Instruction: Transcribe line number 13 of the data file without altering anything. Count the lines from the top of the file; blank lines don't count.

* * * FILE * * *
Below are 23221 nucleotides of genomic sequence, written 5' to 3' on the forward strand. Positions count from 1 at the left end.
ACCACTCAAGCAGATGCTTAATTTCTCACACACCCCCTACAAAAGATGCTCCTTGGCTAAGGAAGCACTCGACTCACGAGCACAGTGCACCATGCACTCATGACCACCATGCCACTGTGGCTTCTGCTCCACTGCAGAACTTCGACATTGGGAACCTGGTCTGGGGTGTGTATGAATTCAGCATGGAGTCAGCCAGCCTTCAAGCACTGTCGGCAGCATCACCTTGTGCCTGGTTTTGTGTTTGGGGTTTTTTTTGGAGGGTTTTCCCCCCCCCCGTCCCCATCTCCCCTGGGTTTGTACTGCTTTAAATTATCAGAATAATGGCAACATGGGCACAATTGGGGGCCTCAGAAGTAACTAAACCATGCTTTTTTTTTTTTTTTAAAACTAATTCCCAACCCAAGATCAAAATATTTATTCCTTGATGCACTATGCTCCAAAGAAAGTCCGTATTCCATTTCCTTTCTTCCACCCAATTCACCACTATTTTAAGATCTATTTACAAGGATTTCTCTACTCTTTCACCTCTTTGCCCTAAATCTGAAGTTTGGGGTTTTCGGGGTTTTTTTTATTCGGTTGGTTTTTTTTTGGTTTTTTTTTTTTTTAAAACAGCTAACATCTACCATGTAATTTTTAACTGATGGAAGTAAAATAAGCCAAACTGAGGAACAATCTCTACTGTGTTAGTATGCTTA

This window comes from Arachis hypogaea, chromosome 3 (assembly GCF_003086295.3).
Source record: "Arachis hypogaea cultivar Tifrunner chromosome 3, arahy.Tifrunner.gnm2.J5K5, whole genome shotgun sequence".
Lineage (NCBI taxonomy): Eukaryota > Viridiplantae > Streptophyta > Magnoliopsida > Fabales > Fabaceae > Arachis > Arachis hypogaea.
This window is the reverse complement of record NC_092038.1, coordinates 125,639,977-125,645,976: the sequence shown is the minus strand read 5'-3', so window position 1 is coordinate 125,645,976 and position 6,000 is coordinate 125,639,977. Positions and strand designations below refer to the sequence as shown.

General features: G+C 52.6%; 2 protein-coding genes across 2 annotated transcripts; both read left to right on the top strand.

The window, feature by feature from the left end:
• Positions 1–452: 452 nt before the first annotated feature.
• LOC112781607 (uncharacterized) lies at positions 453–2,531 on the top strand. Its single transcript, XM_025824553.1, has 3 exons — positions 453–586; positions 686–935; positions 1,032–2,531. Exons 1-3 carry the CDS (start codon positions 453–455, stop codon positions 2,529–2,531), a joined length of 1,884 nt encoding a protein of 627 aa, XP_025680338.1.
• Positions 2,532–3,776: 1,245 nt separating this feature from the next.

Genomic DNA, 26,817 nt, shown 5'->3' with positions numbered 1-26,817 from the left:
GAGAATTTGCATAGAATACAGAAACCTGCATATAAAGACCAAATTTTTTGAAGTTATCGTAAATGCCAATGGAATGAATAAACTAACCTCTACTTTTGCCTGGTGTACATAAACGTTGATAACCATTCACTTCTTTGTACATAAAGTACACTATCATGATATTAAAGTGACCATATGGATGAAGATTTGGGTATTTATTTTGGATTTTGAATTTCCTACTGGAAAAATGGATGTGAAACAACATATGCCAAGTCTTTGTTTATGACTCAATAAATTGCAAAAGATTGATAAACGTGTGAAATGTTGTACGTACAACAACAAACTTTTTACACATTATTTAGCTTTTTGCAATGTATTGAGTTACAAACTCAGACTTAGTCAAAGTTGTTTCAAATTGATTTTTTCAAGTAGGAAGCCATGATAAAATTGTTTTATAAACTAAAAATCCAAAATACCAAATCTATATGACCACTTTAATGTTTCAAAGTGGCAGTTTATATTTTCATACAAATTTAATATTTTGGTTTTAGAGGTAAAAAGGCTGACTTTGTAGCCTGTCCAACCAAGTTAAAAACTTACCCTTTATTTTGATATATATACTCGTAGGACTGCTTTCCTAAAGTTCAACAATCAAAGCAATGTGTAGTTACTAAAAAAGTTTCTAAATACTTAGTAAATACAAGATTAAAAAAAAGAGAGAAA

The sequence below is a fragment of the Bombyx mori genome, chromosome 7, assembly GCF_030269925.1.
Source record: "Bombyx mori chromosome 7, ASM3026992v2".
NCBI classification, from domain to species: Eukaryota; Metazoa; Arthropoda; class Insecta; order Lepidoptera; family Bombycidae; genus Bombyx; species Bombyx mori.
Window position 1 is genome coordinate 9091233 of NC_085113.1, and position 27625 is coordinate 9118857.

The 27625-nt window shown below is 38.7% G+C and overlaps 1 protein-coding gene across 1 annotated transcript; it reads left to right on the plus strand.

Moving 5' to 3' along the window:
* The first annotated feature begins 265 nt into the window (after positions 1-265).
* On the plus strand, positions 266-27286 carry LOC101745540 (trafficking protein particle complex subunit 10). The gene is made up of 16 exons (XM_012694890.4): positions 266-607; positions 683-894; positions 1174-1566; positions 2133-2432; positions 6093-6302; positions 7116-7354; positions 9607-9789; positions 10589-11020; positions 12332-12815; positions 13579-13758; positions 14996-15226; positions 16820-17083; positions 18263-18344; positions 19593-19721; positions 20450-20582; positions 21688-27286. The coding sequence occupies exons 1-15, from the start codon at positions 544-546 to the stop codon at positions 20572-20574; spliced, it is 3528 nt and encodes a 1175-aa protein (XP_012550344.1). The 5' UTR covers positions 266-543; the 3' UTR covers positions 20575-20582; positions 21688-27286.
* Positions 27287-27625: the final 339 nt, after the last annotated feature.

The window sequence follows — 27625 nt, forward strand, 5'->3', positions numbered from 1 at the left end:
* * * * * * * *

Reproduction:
GAGAATTTGCATAGAATACAGAAACCTGCATATAAAGACCAAATTTTTTGAAGTTATCGTAAATGCCAATGGAATGAATAAACTAACCTCTACTTTTGCCTGGTGTACATAAACGTTGATAACCATTCACTTCTTTGTACATAAAGTACACTATCATGATATTAAAGTGACCATATGGATGAAGATTTGGGTATTTATTTTGGATTTTGAATTTCCTACTGGAAAAATGGATGTGAAACAACATATGCCAAGTCTTTGTTTATGACTCAATAAATTGCAAAAGATTGATAAACGTGTGAAATGTTGTACGTACAACAACAAACTTTTTACACATTATTTAGCTTTTTGCAATGTATTGAGTTACAAACTCAGACTTAGTCAAAGTTGTTTCAAATTGATTTTTTCAAGTAGGAAGCCATGATAAAATTGTTTTATAAACTAAAAATCCAAAATACCAAATCTATATGACCACTTTAATGTTTCAAAGTGGCAGTTTATATTTTCATACAAATTTAATATTTTGGTTTTAGAGGTAAAAAGGCTGACTTTGTAGCCTGTCCAACCAAGTTAAAAACTTACCCTTTATTTTGATATATATACTCGTAGGACTGCTTTCCTAAAGTTCAACAATCAAAGCAATGTGTAGTTACTAAAAAAGTTTCTAAATACTTAGTAAATACAAGATTAAAAAAAAGAGAGAAA